doi:10.1155/2013/576916
PMCID: PMC3723244  PMID: 23936867
4.  Propranolol Prevents Osteoporosis and up-regulates Leptin in Ovariectomized Rats  
Osteoporosis is a systemic skeletal disease and there is a close relationship between the sympathetic nervous system (SNS) and bone metabolism. Leptin has been shown to regulate bone formation and bone resorption via the SNS. However, the effect of SNS on leptin signaling has not been clearly understood. In the present study, we studied the effect of propranolol on ovariectomy-induced osteoporosis of rat. The results showed propranolol could increase the bone mass of ovariectomized rat. Propranolol could also up-regulate the level of peripheral leptin and the level of leptin receptor expression in ovariectomized rat hypothalamus. Our results indicate the effect of propranolol on ovariectomy-induced osteoporosis may be exerted, at least partly, through the regulation of leptin signaling and there may be an interaction between the SNS and leptin on the regulation of bone metabolism.
PMCID: PMC3813260  PMID: 24250662
Propranolol; Osteoporosis; Leptin; Ovariectomized rat
5.  Bone loss in Gorham’s disease: A case study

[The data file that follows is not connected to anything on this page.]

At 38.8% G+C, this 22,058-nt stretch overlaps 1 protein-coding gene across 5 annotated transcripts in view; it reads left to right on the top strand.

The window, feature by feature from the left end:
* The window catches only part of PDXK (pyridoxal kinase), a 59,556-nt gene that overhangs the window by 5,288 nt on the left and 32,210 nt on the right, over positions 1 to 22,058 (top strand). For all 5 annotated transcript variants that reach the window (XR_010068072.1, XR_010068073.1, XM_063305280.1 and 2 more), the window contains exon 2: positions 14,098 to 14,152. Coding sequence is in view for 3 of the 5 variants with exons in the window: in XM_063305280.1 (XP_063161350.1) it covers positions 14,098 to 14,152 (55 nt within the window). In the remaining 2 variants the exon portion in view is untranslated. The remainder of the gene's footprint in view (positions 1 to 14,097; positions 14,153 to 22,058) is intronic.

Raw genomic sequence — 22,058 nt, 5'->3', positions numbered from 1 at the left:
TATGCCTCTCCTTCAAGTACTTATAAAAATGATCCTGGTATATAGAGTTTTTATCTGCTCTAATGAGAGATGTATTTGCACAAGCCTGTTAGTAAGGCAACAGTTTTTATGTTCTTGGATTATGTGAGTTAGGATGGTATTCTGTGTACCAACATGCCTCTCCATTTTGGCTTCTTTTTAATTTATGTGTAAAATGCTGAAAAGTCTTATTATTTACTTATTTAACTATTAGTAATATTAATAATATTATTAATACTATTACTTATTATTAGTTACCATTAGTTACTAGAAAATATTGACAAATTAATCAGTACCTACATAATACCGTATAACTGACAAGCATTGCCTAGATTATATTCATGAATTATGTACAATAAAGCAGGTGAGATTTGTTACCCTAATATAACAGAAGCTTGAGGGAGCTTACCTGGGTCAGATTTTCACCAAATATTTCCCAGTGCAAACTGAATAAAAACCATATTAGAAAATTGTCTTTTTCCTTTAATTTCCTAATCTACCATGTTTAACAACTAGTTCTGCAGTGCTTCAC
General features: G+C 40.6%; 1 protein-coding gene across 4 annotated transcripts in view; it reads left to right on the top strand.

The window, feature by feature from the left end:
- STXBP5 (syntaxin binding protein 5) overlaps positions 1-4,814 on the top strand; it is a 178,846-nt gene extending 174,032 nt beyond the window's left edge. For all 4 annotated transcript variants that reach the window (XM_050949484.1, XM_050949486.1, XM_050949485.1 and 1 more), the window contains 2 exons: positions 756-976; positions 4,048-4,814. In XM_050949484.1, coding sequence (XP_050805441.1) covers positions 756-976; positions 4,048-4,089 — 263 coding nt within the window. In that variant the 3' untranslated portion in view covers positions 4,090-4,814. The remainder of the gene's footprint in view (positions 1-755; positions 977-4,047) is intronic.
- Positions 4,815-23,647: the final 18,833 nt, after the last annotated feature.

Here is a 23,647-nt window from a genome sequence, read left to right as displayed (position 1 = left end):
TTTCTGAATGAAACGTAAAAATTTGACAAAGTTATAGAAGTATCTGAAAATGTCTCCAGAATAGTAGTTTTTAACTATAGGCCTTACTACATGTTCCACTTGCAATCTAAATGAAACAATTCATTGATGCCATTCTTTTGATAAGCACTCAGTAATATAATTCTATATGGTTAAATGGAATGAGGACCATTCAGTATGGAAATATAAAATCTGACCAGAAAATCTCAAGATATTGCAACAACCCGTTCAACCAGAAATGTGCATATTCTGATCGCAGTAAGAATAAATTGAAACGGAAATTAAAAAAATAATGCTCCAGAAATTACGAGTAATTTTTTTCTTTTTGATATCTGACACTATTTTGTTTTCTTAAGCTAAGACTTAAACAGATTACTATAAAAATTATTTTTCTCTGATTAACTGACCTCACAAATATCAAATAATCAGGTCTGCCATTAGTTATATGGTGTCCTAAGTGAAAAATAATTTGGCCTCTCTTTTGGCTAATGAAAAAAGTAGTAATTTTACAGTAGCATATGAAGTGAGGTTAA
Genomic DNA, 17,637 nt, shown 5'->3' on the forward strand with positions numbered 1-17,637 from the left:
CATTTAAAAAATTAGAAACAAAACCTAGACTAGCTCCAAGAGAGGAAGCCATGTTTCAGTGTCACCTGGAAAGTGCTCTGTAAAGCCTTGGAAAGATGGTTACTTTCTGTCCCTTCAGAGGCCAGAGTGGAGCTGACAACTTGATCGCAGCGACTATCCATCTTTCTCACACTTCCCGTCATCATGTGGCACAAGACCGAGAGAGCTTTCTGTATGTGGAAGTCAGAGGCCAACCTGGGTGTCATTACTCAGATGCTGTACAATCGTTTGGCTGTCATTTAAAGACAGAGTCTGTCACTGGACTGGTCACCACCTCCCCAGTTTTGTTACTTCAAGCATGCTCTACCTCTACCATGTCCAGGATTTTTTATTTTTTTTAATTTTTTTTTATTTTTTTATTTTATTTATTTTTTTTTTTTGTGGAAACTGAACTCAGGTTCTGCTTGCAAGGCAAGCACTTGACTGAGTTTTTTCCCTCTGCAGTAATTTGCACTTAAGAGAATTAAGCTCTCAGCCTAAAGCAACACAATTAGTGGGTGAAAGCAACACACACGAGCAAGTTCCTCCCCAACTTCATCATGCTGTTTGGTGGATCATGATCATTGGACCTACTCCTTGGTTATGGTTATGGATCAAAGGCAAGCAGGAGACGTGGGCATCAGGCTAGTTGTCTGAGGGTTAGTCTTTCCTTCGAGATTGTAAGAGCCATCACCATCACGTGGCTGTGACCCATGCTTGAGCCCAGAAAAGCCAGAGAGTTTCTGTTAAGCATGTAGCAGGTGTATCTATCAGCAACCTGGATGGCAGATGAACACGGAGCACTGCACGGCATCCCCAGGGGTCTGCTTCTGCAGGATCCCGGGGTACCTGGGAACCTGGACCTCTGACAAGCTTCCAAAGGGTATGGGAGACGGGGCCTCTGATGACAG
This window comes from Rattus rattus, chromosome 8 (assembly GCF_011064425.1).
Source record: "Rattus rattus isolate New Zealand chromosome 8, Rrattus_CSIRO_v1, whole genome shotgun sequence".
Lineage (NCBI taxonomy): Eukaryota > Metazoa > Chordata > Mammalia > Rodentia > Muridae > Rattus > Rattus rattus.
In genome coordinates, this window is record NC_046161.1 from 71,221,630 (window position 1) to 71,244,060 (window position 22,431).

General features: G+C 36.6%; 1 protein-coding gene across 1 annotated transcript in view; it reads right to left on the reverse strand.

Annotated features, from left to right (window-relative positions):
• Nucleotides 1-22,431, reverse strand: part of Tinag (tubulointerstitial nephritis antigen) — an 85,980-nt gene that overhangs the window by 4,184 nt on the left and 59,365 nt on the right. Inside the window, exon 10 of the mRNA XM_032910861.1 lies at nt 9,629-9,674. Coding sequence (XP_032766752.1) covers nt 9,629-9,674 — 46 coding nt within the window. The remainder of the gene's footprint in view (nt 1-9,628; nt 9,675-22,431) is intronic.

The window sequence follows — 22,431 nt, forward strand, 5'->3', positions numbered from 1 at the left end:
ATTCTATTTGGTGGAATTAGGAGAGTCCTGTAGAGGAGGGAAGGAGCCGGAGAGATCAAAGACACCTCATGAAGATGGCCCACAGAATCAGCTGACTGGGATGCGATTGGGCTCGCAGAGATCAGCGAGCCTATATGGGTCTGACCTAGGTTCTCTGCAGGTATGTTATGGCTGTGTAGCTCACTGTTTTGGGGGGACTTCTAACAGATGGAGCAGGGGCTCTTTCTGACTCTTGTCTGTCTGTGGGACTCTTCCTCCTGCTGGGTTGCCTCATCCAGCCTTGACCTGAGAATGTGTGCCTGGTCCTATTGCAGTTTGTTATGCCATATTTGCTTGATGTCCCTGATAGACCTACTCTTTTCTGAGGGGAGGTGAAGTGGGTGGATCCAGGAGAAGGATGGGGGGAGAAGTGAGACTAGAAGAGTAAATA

In this study, a rare disease with characteristics of spontaneous osteolysis of the bone is reported. The patient was an eight-year-old male, who was admitted with shortness of breath. The absence of the right clavicle was identified by radiography. However, the change to the right clavicle was not malignant, as indicated by bone scanography. The biopsy of the right cervical rib revealed a number of vascular fibrous tissues and vessels distending and shunting together; however, no cell proliferation was observed. In addition, no acid-fast bacillia or malignant cells were detected in the sample of pleural effusion from the patient. Low hemoglobin (93 g/l) and a slight elevation of alkaline phosphatase levels (133 U/l) were observed; however, the other laboratory examination results were normal. The follow-up investigation and radiotherapy results indicated that the osteolysis of the skull and the other portion of bone had not worsened. Although it has been reported that >15% of patients succumb to this disease, the patient reported in the current study was in a relatively stable condition.
doi:10.3892/etm.2013.940
PMCID: PMC3627442  PMID: 23596466
ribs; maxillary bone; Gorham’s disease; radiotherapy; prognosis
6.  Prevalence of birth defects and risk-factor analysis from a population-based survey in Inner Mongolia, China 
BMC Pediatrics  2012;12:125.
Background